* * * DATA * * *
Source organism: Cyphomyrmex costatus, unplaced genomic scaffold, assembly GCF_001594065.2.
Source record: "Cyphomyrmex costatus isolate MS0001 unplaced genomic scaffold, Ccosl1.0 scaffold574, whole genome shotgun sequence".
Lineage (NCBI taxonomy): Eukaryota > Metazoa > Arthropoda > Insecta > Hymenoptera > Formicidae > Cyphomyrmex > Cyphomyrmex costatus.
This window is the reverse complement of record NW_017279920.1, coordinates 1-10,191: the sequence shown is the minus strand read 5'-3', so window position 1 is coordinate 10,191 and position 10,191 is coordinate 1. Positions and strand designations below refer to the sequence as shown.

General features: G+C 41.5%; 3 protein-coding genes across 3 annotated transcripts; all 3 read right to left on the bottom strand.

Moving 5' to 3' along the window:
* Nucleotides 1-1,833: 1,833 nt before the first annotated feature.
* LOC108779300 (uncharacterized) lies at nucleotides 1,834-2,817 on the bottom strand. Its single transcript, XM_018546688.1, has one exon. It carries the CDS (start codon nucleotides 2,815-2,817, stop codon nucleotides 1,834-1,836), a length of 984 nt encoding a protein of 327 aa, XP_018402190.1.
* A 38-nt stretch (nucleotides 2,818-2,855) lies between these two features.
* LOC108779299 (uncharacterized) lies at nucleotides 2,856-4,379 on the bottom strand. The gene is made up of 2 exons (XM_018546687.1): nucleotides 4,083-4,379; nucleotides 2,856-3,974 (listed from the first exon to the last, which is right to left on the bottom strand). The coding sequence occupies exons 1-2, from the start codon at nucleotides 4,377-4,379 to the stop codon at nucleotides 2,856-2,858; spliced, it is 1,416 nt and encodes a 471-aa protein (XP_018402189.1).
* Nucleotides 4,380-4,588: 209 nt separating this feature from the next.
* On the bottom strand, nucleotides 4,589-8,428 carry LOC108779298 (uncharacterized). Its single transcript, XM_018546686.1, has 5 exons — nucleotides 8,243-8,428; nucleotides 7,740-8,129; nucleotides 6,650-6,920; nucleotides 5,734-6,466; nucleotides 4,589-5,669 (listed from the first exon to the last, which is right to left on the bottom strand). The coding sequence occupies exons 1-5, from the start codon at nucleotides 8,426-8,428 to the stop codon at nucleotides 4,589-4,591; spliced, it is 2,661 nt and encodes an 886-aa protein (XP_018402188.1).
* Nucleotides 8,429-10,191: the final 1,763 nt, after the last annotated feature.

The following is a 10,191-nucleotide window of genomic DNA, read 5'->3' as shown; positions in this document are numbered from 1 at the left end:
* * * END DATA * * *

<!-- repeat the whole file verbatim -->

Source organism: Cyphomyrmex costatus, unplaced genomic scaffold, assembly GCF_001594065.2.
Source record: "Cyphomyrmex costatus isolate MS0001 unplaced genomic scaffold, Ccosl1.0 scaffold574, whole genome shotgun sequence".
Lineage (NCBI taxonomy): Eukaryota > Metazoa > Arthropoda > Insecta > Hymenoptera > Formicidae > Cyphomyrmex > Cyphomyrmex costatus.
This window is the reverse complement of record NW_017279920.1, coordinates 1-10,191: the sequence shown is the minus strand read 5'-3', so window position 1 is coordinate 10,191 and position 10,191 is coordinate 1. Positions and strand designations below refer to the sequence as shown.

General features: G+C 41.5%; 3 protein-coding genes across 3 annotated transcripts; all 3 read right to left on the bottom strand.

Moving 5' to 3' along the window:
* Nucleotides 1-1,833: 1,833 nt before the first annotated feature.
* LOC108779300 (uncharacterized) lies at nucleotides 1,834-2,817 on the bottom strand. Its single transcript, XM_018546688.1, has one exon. It carries the CDS (start codon nucleotides 2,815-2,817, stop codon nucleotides 1,834-1,836), a length of 984 nt encoding a protein of 327 aa, XP_018402190.1.
* A 38-nt stretch (nucleotides 2,818-2,855) lies between these two features.
* LOC108779299 (uncharacterized) lies at nucleotides 2,856-4,379 on the bottom strand. The gene is made up of 2 exons (XM_018546687.1): nucleotides 4,083-4,379; nucleotides 2,856-3,974 (listed from the first exon to the last, which is right to left on the bottom strand). The coding sequence occupies exons 1-2, from the start codon at nucleotides 4,377-4,379 to the stop codon at nucleotides 2,856-2,858; spliced, it is 1,416 nt and encodes a 471-aa protein (XP_018402189.1).
* Nucleotides 4,380-4,588: 209 nt separating this feature from the next.
* On the bottom strand, nucleotides 4,589-8,428 carry LOC108779298 (uncharacterized). Its single transcript, XM_018546686.1, has 5 exons — nucleotides 8,243-8,428; nucleotides 7,740-8,129; nucleotides 6,650-6,920; nucleotides 5,734-6,466; nucleotides 4,589-5,669 (listed from the first exon to the last, which is right to left on the bottom strand). The coding sequence occupies exons 1-5, from the start codon at nucleotides 8,426-8,428 to the stop codon at nucleotides 4,589-4,591; spliced, it is 2,661 nt and encodes an 886-aa protein (XP_018402188.1).
* Nucleotides 8,429-10,191: the final 1,763 nt, after the last annotated feature.

The following is a 10,191-nucleotide window of genomic DNA, read 5'->3' as shown; positions in this document are numbered from 1 at the left end: